Uniformly excluded as not within the appellation of materials or supplies has been the purchase of so-called "apparatus." Peters Garage, Inc. v. Burlington, 121 N.J.L. 523 (Sup. Ct. 1939), affirmed 123 N.J.L. 227 (E. & A. 1939). The apparatus exception to the bidding statute was applied to the purchase of voting machines in Automatic Voting Machine Co. v. Board of Chosen Freeholders of Bergen County, 120 N.J.L. 264 (Sup. Ct. 1938); fire trucks and miscellaneous fire equipment in Simmons v. Mayor, etc., of Wenonah, 6 N.J. Misc. 902, 143 A. 73 (Sup. Ct. 1928), and Hahn Motor Truck Corp. v. Atlantic City, 6 N.J. Misc. 234, 140 A. 675 (Sup. Ct. 1928); a motor truck chassis in Solomon v. Newark, 137 N.J.L. 247 (Sup. Ct. 1948), and an oil burner in Petterson v. Board of Education, Union City, 6 N.J. Misc. 374, 141 A. 924 (Sup. Ct. 1928). The distinction originally made between apparatus on the one hand and materials and supplies on the other was that in the case of the former "[t]here can be no standard specifications for such apparatus. Each manufacturer makes his apparatus under patents, processes or designs different from that of other manufacturers. It is these differences which support the claim of the superiority of apparatus made by each manufacturer over that manufactured by his competitors." Hahn Motor Truck Corp. v. Atlantic City, supra, 6 N.J. Misc., at p. 236.

We are satisfied that the patrol cars in question may be properly classified as apparatus, for which competitive bidding was not required. The proposals submitted by plaintiff called for two patrol cars to meet the needs of the municipal police department. While they specified 1966 Chevrolet 4 door sedans, each equipped with a 6-cylinder engine and standard transmission, they were required to be equipped with a number of additional items to make them suitable for use as police patrol cars. These included:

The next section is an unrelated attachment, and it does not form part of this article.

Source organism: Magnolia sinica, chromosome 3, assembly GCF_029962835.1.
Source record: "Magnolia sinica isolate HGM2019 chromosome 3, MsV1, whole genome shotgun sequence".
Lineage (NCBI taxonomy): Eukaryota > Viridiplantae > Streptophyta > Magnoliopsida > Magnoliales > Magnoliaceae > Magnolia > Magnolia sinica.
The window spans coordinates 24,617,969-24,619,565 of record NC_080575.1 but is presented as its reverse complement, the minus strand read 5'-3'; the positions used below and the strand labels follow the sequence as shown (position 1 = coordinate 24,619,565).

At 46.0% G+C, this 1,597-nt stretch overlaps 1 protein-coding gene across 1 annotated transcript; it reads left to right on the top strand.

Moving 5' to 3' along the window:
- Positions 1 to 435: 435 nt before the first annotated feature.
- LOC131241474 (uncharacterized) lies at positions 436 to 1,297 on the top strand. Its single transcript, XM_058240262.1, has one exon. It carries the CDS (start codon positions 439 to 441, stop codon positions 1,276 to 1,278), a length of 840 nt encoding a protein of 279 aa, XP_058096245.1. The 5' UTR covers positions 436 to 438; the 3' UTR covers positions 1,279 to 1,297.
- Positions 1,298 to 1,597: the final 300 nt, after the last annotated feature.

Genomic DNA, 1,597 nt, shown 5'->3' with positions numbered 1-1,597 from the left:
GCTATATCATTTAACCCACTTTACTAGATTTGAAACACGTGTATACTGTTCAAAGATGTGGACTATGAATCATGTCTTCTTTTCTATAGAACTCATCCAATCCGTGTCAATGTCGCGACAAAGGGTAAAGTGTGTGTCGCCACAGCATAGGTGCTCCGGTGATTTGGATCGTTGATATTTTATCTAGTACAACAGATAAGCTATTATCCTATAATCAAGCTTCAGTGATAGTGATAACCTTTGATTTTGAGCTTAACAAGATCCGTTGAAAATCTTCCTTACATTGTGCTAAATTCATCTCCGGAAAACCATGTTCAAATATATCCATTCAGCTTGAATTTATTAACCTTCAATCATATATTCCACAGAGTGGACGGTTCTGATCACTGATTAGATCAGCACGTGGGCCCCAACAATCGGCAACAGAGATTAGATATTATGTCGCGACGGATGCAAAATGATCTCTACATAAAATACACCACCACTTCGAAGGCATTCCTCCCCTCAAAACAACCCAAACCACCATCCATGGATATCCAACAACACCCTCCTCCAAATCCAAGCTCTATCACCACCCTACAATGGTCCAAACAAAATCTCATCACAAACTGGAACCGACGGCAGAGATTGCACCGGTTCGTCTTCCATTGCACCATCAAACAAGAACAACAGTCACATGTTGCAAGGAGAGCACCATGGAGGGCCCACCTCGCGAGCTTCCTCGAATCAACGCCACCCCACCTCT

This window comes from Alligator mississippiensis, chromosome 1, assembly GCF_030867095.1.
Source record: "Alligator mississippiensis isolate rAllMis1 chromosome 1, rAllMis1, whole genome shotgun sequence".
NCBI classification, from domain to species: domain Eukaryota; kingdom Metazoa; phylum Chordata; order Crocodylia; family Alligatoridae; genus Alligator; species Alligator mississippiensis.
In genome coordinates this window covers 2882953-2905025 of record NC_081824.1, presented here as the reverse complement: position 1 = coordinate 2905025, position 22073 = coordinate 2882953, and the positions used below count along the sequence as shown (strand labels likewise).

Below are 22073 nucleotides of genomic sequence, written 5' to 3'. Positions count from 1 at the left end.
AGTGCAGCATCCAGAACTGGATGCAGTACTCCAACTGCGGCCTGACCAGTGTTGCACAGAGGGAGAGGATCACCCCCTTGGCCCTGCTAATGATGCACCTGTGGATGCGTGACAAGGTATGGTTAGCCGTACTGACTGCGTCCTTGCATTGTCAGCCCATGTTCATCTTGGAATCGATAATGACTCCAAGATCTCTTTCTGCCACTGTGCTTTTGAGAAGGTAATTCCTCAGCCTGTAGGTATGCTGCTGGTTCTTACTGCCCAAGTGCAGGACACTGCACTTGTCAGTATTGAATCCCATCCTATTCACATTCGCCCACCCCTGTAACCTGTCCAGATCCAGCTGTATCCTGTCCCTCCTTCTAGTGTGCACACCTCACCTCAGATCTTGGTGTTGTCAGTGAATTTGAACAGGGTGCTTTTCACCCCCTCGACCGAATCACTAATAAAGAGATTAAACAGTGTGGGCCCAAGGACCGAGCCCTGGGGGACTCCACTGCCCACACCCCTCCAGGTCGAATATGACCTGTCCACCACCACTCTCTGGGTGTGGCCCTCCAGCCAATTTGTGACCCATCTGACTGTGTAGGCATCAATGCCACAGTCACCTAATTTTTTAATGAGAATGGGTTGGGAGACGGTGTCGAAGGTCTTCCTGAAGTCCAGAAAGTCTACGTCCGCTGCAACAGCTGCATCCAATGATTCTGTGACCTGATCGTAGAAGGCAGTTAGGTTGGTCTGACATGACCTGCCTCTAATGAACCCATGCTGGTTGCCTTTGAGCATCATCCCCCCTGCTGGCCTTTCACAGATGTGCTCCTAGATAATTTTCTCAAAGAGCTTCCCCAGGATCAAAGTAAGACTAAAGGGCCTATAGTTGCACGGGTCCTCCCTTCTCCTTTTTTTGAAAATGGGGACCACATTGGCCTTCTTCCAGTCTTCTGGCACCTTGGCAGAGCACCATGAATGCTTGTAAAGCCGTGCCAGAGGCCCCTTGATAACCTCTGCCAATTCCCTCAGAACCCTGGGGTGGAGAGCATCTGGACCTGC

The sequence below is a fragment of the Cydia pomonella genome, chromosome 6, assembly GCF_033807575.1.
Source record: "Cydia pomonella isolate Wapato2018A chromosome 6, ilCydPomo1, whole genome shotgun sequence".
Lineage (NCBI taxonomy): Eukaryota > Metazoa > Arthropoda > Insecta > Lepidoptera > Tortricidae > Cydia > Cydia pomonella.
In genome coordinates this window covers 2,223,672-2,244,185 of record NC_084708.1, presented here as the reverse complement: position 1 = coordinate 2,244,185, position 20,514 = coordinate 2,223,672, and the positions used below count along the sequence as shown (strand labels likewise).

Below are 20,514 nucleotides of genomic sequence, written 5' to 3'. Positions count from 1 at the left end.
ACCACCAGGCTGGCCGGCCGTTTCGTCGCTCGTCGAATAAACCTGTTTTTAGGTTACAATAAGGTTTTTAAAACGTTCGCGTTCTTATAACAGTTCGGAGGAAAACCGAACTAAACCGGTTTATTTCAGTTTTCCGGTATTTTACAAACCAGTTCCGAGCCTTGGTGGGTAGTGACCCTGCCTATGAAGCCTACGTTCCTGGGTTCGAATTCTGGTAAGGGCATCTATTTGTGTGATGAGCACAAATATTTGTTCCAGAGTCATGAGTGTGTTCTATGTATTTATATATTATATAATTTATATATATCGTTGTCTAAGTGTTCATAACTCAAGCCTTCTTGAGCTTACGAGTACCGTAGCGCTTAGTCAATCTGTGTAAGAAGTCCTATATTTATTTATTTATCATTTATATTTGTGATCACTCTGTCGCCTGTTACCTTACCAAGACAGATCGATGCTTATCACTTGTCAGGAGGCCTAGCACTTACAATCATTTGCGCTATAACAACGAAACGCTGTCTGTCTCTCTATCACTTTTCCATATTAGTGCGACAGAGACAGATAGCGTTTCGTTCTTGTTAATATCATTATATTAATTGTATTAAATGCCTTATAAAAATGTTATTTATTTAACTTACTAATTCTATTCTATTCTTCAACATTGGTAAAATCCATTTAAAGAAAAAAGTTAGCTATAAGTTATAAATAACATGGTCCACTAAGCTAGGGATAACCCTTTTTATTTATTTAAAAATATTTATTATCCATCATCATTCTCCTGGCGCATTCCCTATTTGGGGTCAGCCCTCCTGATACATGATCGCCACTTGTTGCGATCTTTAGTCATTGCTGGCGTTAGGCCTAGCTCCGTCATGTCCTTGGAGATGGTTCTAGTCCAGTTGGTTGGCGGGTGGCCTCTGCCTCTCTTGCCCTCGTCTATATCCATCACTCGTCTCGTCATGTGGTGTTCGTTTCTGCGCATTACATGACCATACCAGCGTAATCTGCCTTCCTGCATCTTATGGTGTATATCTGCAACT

[99 NJSuper Page 75]

"police body equipment

police chassis equipment

heavy duty battery

power steering

washable interior vinyl trim

heavy duty mats

55 amp heavy duty alternator

2% accurate speedometer

(by manufacturer)

670 X 15 rims and tires

spot lights (2) dual

install [flashing] dome light

install siren"

We perceive no substantial distinction between the sale of an automobile which includes special apparatus to fit it for use as a police patrol car and the sale of a dump truck, Peter's Garage, Inc. v. Burlington, supra, or a truck chassis, Solomon v. Newark, supra.

Although the interpretation of the statute which exempted apparatus from its effects goes back to 1928 and the statute has been amended in a number of respects since that time, the Legislature has never seen fit to enlarge the adjudicated definition of "materials and supplies" to include either apparatus or motor vehicles. The absence of any amendment is evidence that such construction is in accord with the legislative intent. State v. Moresh, 122 N.J.L. 77, 79 (E. & A. 1939).

Affirmed. No costs.